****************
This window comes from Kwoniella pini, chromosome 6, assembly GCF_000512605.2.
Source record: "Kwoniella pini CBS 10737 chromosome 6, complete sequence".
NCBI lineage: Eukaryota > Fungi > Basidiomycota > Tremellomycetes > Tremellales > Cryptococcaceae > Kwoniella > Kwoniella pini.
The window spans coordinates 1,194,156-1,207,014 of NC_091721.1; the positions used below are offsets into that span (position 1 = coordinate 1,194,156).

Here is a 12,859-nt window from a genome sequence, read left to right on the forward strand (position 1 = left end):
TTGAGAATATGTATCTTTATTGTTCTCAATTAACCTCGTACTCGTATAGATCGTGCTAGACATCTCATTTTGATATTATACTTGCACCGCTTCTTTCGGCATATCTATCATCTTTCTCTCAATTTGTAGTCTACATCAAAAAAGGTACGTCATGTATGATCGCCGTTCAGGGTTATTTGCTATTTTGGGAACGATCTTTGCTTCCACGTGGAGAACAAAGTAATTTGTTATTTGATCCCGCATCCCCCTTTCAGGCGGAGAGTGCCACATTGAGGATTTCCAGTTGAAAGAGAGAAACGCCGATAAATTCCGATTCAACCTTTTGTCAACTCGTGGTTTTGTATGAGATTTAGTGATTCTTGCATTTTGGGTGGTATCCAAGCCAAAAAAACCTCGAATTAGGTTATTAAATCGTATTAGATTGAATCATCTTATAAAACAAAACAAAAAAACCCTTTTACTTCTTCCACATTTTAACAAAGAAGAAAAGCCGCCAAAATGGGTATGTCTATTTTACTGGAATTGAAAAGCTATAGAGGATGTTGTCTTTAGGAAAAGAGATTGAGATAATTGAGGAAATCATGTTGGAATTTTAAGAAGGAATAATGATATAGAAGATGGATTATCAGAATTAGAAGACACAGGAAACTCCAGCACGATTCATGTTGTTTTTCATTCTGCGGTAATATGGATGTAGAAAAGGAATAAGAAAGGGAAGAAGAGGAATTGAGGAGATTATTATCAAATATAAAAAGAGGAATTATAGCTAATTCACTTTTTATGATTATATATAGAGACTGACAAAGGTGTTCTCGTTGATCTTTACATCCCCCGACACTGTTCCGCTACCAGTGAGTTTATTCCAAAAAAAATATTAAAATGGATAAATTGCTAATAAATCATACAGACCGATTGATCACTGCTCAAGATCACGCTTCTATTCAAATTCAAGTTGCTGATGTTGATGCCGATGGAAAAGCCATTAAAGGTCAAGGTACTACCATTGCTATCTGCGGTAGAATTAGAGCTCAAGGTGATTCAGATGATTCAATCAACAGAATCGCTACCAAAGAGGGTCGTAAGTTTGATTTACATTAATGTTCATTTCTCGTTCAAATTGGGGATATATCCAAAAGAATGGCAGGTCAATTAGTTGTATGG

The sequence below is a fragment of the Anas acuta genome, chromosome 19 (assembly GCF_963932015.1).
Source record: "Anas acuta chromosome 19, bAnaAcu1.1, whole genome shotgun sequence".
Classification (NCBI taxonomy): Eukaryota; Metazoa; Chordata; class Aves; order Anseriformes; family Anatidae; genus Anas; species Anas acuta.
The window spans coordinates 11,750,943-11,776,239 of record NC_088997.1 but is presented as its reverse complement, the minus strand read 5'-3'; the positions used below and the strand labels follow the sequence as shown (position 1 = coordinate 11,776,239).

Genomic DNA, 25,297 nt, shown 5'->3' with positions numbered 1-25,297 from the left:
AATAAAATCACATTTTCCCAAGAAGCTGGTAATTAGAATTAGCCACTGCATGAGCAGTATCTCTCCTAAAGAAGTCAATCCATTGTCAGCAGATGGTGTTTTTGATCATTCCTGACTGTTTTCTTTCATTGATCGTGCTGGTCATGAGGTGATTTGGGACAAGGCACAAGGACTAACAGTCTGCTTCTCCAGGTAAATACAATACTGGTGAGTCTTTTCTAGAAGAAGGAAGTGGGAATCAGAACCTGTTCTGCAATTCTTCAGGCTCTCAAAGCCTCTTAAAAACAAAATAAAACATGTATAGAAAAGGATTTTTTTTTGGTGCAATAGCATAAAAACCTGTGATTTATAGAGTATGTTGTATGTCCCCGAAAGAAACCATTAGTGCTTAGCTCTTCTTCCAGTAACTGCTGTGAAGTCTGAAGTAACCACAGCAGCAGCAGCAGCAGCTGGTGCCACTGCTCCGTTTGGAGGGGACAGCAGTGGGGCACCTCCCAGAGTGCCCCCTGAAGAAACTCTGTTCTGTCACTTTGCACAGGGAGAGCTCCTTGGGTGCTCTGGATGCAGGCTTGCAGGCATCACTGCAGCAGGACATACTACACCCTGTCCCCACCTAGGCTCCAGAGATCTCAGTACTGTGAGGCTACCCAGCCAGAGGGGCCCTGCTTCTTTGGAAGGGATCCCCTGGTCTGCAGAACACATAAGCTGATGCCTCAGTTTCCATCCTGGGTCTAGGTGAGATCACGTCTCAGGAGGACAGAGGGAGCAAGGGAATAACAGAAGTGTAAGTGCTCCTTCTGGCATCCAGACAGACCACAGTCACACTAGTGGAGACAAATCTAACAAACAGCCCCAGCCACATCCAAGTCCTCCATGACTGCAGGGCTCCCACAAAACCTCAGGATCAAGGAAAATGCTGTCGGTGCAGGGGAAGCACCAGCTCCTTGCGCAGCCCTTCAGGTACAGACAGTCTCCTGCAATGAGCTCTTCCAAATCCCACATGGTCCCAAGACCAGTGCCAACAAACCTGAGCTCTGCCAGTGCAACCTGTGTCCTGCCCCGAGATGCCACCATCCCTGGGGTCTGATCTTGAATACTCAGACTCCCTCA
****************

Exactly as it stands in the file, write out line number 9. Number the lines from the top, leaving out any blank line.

Classification (NCBI taxonomy): Eukaryota; Metazoa; Chordata; class Aves; order Anseriformes; family Anatidae; genus Anas; species Anas acuta.